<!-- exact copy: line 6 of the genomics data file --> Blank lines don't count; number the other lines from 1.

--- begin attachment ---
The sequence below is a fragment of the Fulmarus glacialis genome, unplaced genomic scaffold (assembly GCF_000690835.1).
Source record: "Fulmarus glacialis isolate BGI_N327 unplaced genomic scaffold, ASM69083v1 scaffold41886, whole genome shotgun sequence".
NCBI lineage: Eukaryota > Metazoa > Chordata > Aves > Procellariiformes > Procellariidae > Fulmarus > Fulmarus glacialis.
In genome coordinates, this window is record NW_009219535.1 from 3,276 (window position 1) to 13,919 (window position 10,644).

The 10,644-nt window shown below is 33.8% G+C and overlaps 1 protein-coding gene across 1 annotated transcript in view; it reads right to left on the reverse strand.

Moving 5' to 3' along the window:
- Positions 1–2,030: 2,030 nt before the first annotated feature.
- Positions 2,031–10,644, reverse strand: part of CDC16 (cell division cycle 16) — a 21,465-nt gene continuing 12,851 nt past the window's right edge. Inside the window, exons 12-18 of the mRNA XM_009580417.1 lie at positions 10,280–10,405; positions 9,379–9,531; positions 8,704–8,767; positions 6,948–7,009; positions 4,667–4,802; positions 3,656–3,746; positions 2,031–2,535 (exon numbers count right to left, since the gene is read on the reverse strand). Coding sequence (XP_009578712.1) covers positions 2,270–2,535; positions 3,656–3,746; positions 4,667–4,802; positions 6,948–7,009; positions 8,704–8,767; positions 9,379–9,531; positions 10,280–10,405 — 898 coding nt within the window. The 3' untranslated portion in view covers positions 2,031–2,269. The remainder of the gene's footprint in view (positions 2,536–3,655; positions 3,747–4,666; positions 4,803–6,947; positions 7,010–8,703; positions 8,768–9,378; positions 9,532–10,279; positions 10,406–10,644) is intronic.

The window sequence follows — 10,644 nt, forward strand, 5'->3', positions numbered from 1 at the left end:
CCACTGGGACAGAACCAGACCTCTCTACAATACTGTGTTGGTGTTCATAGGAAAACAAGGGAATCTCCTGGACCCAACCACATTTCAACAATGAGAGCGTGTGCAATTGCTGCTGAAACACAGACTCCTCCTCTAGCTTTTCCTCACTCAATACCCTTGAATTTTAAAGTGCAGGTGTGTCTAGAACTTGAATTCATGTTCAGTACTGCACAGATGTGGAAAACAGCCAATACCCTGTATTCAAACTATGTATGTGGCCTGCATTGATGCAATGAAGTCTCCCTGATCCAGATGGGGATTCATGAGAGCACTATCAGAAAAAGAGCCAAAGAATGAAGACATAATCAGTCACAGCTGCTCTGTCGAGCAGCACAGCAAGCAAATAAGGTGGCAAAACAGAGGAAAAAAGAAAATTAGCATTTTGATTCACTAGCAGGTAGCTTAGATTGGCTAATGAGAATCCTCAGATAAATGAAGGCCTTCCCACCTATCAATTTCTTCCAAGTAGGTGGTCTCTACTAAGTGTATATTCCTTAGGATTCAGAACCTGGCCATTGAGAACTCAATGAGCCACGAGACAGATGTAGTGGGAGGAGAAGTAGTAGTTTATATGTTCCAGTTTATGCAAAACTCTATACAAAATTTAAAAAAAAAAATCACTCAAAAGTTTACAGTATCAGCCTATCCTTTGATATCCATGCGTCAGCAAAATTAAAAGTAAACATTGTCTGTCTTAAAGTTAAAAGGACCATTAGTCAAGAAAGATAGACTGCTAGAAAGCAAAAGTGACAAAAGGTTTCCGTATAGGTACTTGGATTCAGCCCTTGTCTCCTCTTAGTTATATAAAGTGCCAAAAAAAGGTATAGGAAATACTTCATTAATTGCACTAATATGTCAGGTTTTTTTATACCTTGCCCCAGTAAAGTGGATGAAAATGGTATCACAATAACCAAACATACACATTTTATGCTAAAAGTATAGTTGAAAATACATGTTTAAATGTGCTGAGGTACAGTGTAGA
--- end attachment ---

Moving 5' to 3' along the window: